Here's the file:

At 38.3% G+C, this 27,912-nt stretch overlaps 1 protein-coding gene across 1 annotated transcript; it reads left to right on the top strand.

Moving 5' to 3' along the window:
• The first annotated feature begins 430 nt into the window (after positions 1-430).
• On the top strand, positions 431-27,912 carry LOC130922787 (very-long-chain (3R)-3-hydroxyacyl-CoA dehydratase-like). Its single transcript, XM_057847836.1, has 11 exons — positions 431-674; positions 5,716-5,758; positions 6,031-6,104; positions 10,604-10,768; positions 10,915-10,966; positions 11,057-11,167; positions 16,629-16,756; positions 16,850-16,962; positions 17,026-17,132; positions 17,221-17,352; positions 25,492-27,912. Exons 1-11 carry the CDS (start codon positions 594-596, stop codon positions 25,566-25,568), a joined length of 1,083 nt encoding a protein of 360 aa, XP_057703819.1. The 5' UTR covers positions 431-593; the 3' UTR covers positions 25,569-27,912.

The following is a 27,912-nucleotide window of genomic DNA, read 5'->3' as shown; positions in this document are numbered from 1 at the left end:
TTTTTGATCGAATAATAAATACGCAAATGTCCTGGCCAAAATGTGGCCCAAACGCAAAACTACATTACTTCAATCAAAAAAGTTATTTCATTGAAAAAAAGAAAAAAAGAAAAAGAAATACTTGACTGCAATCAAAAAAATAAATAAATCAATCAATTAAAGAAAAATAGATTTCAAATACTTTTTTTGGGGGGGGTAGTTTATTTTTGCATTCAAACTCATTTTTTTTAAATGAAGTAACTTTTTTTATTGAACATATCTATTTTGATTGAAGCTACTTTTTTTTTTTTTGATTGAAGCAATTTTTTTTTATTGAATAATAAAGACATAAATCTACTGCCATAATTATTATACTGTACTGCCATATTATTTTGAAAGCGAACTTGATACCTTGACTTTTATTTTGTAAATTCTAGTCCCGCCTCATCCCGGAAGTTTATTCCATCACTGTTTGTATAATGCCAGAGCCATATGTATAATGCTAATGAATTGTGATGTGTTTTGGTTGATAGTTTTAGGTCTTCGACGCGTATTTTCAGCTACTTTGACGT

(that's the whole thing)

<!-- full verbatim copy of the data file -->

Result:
At 38.3% G+C, this 27,912-nt stretch overlaps 1 protein-coding gene across 1 annotated transcript; it reads left to right on the top strand.

Moving 5' to 3' along the window:
• The first annotated feature begins 430 nt into the window (after positions 1-430).
• On the top strand, positions 431-27,912 carry LOC130922787 (very-long-chain (3R)-3-hydroxyacyl-CoA dehydratase-like). Its single transcript, XM_057847836.1, has 11 exons — positions 431-674; positions 5,716-5,758; positions 6,031-6,104; positions 10,604-10,768; positions 10,915-10,966; positions 11,057-11,167; positions 16,629-16,756; positions 16,850-16,962; positions 17,026-17,132; positions 17,221-17,352; positions 25,492-27,912. Exons 1-11 carry the CDS (start codon positions 594-596, stop codon positions 25,566-25,568), a joined length of 1,083 nt encoding a protein of 360 aa, XP_057703819.1. The 5' UTR covers positions 431-593; the 3' UTR covers positions 25,569-27,912.

The following is a 27,912-nucleotide window of genomic DNA, read 5'->3' as shown; positions in this document are numbered from 1 at the left end:
TTTTTGATCGAATAATAAATACGCAAATGTCCTGGCCAAAATGTGGCCCAAACGCAAAACTACATTACTTCAATCAAAAAAGTTATTTCATTGAAAAAAAGAAAAAAAGAAAAAGAAATACTTGACTGCAATCAAAAAAATAAATAAATCAATCAATTAAAGAAAAATAGATTTCAAATACTTTTTTTGGGGGGGGTAGTTTATTTTTGCATTCAAACTCATTTTTTTTAAATGAAGTAACTTTTTTTATTGAACATATCTATTTTGATTGAAGCTACTTTTTTTTTTTTTGATTGAAGCAATTTTTTTTTATTGAATAATAAAGACATAAATCTACTGCCATAATTATTATACTGTACTGCCATATTATTTTGAAAGCGAACTTGATACCTTGACTTTTATTTTGTAAATTCTAGTCCCGCCTCATCCCGGAAGTTTATTCCATCACTGTTTGTATAATGCCAGAGCCATATGTATAATGCTAATGAATTGTGATGTGTTTTGGTTGATAGTTTTAGGTCTTCGACGCGTATTTTCAGCTACTTTGACGT